Semiflexible tools remove ripples
Spherical glass optics are almost always ground and polished by a rigid tool of approximately the same spherical shape as the surface to be figured...
Spherical glass optics are almost always ground and polished by a rigid tool of approximately the same spherical shape as the surface to be figured (with plano optics merely a special case with the sphere's radius equal to infinity). The process works because any one section of a sphere is identical in shape to another. No technique of such simplicity is available for the fabrication of aspheres, however.
Aspheres can be automatically fabricated by magenetorheological finishing, as developed by QED (Rochester, NY); however, the equipment is expensive and suited to high-volume production. The more usual technique for small quantities is to hand-figure aspheres by polishing with a rigid tool, interferometrically checking surface figure at intervals. But high-frequency surface ripples are formed in the process that are difficult to polish out.
One solution is to replace the standard rigid polishing tool with a semiflexible tool. Although such a technique is not new, most of the knowledge has been empirical and proprietary, according to Jim Burge, an assistant professor at the University of Arizona's Optical Sciences Center (OSC; Tucson, AZ). He and two other OSC researchers, Michael Tuell and Bill Anderson, are optimizing the process using engineering mechanics analysis, reducing the optimization method to rules that can be widely applied.1 The group has also developed a new type of tool that uses separated rings.
In the analysis, there are essentially two regimes of interest: the low-order bending defined by the aspheric misfit, and the high-order surface errors, according to Tuell. "Given the diameter of the tool, its radius of curvature, its thickness and basic material parameters, we can calculate the required bending to make the tool fit the surface at a given point on the surface with a specific vertex radius of curvature, conic constant, and higher-order aspheric deformation terms," he says.
The bending of the plate to fit the surface causes internal stresses and strains, which translate to a varying pressure distribution at the tool/optic interface. If large slopes are evident in this distribution, there is the possibility of creating local trenches, which does not help to smooth the surface. Careful modeling is necessary to predict the pressure distribution under the tool for a specific tool action, notes Tuell. The resulting model includes the effects of transverse shear, as well as partial contact, where the plate might not bend enough to completely fit the surface feature, so the polishing surface bridges a gap.2 "The basic result of the bridging model is that we can calculate the appropriate plate thickness to allow high-frequency errors to be preferentially polished over low frequencies, ultimately smoothing the surface," says Tuell.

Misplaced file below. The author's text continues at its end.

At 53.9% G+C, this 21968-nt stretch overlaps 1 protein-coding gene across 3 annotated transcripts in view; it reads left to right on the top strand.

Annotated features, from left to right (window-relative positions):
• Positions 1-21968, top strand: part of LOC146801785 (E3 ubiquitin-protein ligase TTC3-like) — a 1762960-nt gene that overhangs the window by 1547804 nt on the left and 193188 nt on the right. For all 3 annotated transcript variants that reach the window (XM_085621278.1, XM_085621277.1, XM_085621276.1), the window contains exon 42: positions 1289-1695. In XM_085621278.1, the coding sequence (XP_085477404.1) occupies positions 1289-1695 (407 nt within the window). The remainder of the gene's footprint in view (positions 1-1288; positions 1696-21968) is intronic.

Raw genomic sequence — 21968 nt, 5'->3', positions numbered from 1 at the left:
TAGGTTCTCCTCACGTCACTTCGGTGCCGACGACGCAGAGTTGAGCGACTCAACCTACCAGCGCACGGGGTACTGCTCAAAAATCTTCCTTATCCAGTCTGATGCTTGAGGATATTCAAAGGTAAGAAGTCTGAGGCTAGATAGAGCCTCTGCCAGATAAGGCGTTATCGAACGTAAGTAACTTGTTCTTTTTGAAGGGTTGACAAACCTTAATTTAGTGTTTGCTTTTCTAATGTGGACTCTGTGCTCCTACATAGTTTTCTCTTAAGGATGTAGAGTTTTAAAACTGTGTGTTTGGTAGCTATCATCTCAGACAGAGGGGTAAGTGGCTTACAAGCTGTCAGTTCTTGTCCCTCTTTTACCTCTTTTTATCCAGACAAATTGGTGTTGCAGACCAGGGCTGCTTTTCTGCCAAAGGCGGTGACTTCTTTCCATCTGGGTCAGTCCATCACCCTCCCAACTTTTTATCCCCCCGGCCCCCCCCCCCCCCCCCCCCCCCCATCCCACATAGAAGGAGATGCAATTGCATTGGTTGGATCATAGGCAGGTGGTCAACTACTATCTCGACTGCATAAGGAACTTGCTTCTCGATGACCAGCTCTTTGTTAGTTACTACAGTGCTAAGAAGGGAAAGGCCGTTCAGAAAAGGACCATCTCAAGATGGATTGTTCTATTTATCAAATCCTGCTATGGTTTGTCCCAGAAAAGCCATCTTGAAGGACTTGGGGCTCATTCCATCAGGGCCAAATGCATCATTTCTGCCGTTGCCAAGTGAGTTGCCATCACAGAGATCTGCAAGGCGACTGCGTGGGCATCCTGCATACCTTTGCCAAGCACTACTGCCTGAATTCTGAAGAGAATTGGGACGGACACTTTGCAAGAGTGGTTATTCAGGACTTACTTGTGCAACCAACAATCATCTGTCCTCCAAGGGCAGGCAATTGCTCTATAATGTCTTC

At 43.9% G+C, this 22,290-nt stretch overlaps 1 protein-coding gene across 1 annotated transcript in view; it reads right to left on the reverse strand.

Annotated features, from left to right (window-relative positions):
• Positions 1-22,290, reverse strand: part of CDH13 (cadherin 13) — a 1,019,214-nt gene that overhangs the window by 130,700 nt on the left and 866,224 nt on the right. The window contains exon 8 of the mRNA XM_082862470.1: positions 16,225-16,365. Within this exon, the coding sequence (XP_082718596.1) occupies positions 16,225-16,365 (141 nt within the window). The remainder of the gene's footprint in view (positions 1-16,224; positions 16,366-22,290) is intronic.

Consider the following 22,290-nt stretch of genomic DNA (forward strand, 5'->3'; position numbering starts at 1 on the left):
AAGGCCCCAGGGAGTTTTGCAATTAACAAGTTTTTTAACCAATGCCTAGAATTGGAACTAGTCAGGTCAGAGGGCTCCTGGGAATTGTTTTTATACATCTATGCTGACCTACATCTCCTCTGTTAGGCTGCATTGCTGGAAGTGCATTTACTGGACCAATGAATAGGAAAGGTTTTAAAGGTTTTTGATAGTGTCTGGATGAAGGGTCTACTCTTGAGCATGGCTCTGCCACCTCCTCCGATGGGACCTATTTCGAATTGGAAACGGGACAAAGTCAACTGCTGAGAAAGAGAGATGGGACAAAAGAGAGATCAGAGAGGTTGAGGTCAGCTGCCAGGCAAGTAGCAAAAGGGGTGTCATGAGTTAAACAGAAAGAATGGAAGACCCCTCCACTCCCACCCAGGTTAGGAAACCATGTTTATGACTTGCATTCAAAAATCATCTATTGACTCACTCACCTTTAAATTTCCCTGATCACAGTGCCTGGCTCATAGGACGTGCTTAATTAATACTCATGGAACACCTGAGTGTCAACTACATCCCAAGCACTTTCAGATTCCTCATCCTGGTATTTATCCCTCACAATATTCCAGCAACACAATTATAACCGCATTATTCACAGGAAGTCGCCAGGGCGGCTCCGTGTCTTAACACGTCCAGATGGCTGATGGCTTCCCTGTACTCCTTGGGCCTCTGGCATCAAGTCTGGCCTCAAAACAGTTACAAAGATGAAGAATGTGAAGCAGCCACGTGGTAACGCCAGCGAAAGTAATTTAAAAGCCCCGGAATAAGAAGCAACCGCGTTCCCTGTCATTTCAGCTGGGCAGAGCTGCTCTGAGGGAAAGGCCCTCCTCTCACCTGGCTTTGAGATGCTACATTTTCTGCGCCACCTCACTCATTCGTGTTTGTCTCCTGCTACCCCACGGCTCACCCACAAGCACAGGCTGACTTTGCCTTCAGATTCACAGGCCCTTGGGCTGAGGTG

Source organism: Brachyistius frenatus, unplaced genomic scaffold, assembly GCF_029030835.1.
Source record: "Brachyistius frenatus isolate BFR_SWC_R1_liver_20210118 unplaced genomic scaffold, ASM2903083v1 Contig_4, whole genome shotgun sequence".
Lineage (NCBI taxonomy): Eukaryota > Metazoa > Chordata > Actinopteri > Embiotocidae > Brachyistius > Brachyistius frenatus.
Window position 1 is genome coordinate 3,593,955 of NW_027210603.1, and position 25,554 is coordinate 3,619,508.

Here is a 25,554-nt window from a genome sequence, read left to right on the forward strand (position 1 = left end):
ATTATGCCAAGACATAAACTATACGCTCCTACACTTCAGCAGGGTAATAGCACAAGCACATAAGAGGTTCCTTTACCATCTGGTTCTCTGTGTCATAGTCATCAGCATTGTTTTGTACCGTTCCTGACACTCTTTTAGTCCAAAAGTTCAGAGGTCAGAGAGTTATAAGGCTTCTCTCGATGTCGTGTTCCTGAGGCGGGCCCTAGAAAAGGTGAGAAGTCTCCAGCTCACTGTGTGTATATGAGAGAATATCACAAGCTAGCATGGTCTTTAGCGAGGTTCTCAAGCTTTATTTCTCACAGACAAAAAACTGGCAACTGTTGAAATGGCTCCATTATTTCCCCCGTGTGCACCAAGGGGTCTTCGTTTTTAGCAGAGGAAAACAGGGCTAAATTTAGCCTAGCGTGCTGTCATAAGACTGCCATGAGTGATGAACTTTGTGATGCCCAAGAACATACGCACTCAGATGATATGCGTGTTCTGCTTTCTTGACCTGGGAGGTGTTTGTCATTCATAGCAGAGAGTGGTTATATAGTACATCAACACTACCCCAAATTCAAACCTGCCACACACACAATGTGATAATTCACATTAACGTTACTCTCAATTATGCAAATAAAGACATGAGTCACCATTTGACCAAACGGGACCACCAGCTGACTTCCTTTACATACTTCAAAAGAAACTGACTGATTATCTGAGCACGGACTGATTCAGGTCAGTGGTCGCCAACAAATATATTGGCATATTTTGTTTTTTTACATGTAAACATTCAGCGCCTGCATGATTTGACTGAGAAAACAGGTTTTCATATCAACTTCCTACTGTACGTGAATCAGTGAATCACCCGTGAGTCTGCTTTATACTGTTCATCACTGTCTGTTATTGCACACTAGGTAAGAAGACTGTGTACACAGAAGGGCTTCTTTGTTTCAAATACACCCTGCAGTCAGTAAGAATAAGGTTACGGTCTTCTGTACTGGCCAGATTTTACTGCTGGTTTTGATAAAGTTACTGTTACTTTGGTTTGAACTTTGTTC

There are several potential ways the tool could be used, and the tool action itself can modify the aspheric misfit and therefore the pressure distribution. "With so many variables, it can be difficult to know what to do and understand what the simulation is showing you," says Tuell. "A master optician who is familiar with semiflexible tools should be involved with the tool-design process."
Controlling the pressure distribution is key to the success of the tool. This is accomplished by varying the plate thickness and material. The interface layer is also an important factor. For grinding, metal tiles are typically used, while polishing uses polishing pads, pitch, or a combination of the two, says Tuell. The compressive stiffness of the interface material is critical to the smoothing properties of the tool.
A 17-in.-diameter f/0.52 convex paraboloid was produced at the OSC with conventional and semiflexible tooling (see figure). The use of a flexible ring lap and a flexible plate smoothed the paraboloid, greatly reducing high-frequency errors induced by the conventional tool. In addition, the semiflexible tools brought the surface very close to its final figure.
- M. T. Tuell et al., Optical Eng. (July 2002).
- P. K. Mehta et al., Proc. SPIE 3786 (1999).